Te Rūnanga o Ngāti Rēhia, Transit NZ, FNDC, Oxford Trust, Rotary and Lions (Waipapa and Kerikeri), Probus, Vision Kerikeri, Aroha Island Charitable Trust, Living Waters and numerous individuals have expressed their support for the project.  Fund raising is still ongoing to enable the completion of the project and to add nightly illumination by solar power.

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RBG Ontario

Earth Art 2014 Royal Botanic Gardens, Burlington, Ontario, Canada.

RBG Ontario Chris Booth sculpture photo1 artist's diary

 earth reeds sticks string fungi

Within the RBG Arboratum, at the fringe of the Dogwood and Redbud Collection, beside the Lilac Dell on a relatively steep slope, beautifully shaded from the sun by the embracing canopy of a fully flowering Dogwood tree, I built my earth art. An ideal site for growing fungi – nature’s greatest recycler.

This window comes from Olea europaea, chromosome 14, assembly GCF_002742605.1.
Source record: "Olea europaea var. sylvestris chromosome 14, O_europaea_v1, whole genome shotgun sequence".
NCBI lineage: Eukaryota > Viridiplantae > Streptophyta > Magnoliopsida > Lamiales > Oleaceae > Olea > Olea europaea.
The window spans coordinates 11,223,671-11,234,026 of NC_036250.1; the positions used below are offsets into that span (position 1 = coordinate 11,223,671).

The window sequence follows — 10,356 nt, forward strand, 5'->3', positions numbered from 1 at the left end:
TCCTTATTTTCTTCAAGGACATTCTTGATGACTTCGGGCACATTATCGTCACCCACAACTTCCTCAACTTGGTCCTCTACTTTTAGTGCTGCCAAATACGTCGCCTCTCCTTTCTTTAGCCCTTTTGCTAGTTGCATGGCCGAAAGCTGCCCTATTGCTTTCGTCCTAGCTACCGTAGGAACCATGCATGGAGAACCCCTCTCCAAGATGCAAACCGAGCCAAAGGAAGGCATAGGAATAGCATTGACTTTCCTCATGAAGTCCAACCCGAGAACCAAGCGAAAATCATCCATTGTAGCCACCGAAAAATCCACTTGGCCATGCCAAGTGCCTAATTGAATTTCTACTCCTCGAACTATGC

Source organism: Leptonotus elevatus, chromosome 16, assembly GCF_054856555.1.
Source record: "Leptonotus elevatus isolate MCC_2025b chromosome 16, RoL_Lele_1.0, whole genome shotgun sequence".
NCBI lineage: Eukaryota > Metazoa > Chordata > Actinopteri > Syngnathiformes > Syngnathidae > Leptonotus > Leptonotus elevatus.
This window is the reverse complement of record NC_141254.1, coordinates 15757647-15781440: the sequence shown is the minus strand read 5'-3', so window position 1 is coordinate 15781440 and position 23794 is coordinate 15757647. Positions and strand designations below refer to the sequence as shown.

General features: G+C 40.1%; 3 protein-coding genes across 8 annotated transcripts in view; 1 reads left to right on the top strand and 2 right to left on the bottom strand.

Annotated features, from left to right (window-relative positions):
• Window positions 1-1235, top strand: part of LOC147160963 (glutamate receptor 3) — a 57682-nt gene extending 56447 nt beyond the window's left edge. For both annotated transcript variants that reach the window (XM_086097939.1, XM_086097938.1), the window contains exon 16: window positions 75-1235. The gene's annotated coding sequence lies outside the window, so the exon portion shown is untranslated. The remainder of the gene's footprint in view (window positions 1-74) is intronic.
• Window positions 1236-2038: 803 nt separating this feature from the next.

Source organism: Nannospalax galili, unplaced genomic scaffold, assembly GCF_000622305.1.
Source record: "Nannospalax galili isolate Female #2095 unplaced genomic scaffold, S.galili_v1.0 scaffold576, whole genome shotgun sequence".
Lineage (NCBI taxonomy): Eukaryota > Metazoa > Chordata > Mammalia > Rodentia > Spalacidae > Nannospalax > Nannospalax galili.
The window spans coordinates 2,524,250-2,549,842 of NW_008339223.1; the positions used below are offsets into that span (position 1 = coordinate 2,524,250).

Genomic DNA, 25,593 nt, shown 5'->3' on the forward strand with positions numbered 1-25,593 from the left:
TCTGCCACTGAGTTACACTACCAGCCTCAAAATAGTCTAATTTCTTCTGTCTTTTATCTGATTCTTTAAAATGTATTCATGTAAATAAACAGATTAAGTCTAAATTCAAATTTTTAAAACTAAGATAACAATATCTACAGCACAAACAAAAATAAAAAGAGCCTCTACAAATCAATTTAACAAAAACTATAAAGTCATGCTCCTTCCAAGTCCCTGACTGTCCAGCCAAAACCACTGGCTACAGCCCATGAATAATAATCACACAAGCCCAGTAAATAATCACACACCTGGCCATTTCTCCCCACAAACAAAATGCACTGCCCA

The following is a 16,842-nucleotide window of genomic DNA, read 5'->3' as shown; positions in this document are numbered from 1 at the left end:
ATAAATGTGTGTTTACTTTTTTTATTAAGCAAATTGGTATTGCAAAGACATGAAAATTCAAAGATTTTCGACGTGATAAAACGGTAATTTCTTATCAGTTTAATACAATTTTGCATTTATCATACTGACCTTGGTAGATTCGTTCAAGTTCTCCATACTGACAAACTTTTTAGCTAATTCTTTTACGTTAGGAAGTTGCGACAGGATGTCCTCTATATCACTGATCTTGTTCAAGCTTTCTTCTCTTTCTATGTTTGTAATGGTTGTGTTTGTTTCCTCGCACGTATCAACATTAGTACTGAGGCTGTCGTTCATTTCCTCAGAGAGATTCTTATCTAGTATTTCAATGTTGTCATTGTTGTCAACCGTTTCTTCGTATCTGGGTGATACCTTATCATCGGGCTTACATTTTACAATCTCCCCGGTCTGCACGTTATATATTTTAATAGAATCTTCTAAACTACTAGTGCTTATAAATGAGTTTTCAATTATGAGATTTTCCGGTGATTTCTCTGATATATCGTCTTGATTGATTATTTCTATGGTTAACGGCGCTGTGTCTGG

Directly on the earth, a new dimension to my kinetic ‘living’ sculpture series was to evolve. All my previous kinetic works incorporated stone with recycled wood – this one was to use only reeds, sticks and string – to be returned to earth over time by fungi.

Consequently, in comparison to my other kinetic works, it will be a fast mover. The full sequence of its artistic evolution will perhaps be only seven years instead of twenty or thirty.

Sympodial growth (putting it simply, this is a zig zag pattern of growth) of the nearby (and somewhat threatened) Sassafras tree inspired the structure and life/evolution of the piece.

During the last severe winter the weight of snow on trees, exacerbated by a hoarfrost, caused many pine branches to collapse in the Arboratum. These proved perfect to be recycled for the curved sticks. And the invasive Common Reed Grass, Phragmites australis, was harvested from a wetland and delivered daily to my site by RBG staff. Untreated Manila string and Sisal cord was used for the binding.

RBG Ontario Chris Booth Sculpture photo2 artist's diary

The following extract from his review titled ‘In Search of the Earth!’, by curator, John Grande (16th July 2014), succinctly sums up his understanding of earth reeds sticks string fungi: